Co-Signors and Gift Letters – Impact on the Real Estate Transaction
Saving for a downpayment and closing costs is often very challenging for first time homebuyers. Income levels, as well as school loans, often affect a first time homebuyer’s ability to qualify for a mortgage, necessitating financial help with a home purchase. Depending on the loan program, buyers may be able to get assistance with their purchase if they have a co-signor or a gift.
The buyer who needs to have a gift or co-signor needs to realize that the lender will require documentation for the financial ability of the donor to make the gift or co-sign. A co-signor will essentially have to qualify to co-sign the loan.
Where there are often problems with financing where a gift is needed or there is to be a co-signor, is when the party is unwilling to provide their private information, or if the co-signor doesn’t realize that they don’t “qualify” to co-sign the loan or that the gift can’t be verified. Co-signors also need to realize how co-signing a mortgage can affect their personal finances going forward. The co-signed loan impacts their credit as they will be fully responsible for that loan in addition to the buyer, and also can impact credit scores. If the co-signor seeks a loan for another purchase such as a home or car, the loan will count in the debt ratios possibly affecting their ability to qualify.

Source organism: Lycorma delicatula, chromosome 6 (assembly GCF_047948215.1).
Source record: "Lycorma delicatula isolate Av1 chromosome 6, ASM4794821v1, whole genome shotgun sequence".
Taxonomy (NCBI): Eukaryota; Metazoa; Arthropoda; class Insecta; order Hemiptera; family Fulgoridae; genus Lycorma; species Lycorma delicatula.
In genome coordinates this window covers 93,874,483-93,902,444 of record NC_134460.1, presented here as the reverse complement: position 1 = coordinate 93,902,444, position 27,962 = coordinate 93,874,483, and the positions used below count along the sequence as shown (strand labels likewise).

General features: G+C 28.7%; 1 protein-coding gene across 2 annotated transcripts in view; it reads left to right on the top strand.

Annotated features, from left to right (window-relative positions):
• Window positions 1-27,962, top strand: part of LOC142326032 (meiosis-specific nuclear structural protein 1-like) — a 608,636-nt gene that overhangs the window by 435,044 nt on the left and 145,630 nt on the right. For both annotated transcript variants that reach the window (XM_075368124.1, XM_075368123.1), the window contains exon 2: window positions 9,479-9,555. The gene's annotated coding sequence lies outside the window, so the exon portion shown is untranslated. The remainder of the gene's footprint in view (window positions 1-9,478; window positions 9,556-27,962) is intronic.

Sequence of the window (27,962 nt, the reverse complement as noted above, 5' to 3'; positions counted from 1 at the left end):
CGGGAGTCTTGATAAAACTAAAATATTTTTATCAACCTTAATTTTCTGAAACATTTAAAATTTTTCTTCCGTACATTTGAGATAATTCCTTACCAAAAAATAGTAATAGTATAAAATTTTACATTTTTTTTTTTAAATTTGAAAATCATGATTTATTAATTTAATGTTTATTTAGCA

Buyers need to ascertain upfront that the gift donor or co-signor loan documentation can be provided to prevent problems with obtaining final loan approval, and that the parties providing the assistance have been made aware of what will be required of them, how co-signing can affect their personal finances, and are willing to comply with the lender’s requirements. Buyers and agents should also be aware that gift letters and co-signors can hold-up or, in worst case, prevent the buyer from getting loan approval.